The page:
Last month, Music Week revealed the huge concerns about touring artists and musicians in the post-Brexit trade deal with the EU.
In the latest development, trade bodies have reacted furiously to a report that the UK government rejected an offer of visa-free touring in EU countries for musicians.
The report in the Independent suggested that the “standard” proposal to exempt performers from the huge cost and bureaucracy for 90 days was turned down by the UK government, because it is denying that right to acts from the EU.
Just days ago, the BBC quoted a government spokesperson who claimed that Brussels was to blame for the lack of agreement. According to the Independent, however, the UK requested a 30-day exemption for performers – in line with immigration rules set by Home Secretary Priti Patel – but rejected an EU proposal for 90 days.
The Incorporated Society of Musicians has called for the government to make an urgent statement in the House of Commons on the claims that the government rejected the offer of 90 days visa-free touring.
“The ISM and the rest of the music sector are appalled by shocking reports that the UK government rejected an offer from the EU to waive bureaucratic work permits for British touring musicians, in direct contrast to statements made by ministers in Parliament last week,” said CEO Deborah Annetts.
“If these reports are true then we are looking at a serious breach of trust after the government provided multiple assurances throughout 2020 that they understood the importance of frictionless travel for UK musicians and would be negotiating an ambitious agreement to achieve this objective.”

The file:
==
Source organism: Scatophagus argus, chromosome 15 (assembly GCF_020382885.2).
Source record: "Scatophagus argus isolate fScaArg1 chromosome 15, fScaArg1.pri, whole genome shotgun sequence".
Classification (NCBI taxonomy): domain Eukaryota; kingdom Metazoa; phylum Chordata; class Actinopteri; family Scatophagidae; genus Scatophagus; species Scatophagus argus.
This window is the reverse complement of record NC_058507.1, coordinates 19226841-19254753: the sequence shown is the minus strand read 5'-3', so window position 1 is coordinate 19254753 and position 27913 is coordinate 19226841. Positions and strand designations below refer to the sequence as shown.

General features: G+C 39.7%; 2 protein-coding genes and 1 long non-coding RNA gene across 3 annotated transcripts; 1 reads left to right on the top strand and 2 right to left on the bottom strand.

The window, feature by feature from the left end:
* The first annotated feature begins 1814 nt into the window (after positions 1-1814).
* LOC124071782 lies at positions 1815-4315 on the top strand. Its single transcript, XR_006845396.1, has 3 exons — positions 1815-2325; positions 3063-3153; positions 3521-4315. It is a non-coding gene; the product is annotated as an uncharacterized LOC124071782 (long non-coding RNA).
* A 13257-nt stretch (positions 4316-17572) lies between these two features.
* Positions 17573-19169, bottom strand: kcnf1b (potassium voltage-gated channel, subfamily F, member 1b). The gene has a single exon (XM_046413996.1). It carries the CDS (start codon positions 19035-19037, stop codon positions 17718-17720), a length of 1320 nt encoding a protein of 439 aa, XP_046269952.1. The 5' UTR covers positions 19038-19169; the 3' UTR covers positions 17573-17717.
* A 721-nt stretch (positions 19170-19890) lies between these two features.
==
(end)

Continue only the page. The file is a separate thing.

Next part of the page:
A petition was launched last month calling for visa-free access to the EU for 90 days across the cultural sector, backed by artists including Laura Marling, Ronan Keating and Tim Burgess.
Without an EU agreement on touring as part of a trade deal, it is now up to each member state to decide on whether to demand visas for artists up to 90 days.
The Musicians’ Union is demanding that the Culture Minister confirms whether it was the UK government that blocked the deal, which would have avoided costly admin and bureaucracy four musicians and artists.
Horace Trubridge, MU general secretary, said: “With the British music business having been devastated by Covid-19 and with no end in sight to the black hole of cancelled concerts, tours, festivals and regular gigs that is the very bedrock of our world-class industry, the news, if true, that our own elected representatives chose to turn down such an offer is nigh-on unbelievable. Ever since the result of the referendum in 2016, the MU has campaigned and lobbied for a Musicians’ Passport that would allow our members and their support crew to make a successful living across Europe.
“This campaign has been backed by all sides of the industry and current petitions, signed by hundreds of thousands of musicians, industry workers and supporters, illustrate just how vital the freedom of economic movement is to our industry worth £5.8bn to the UK. Negotiators on both sides should continue to acknowledge the importance of cultural life and its huge social and economic value by finding an acceptable solution.”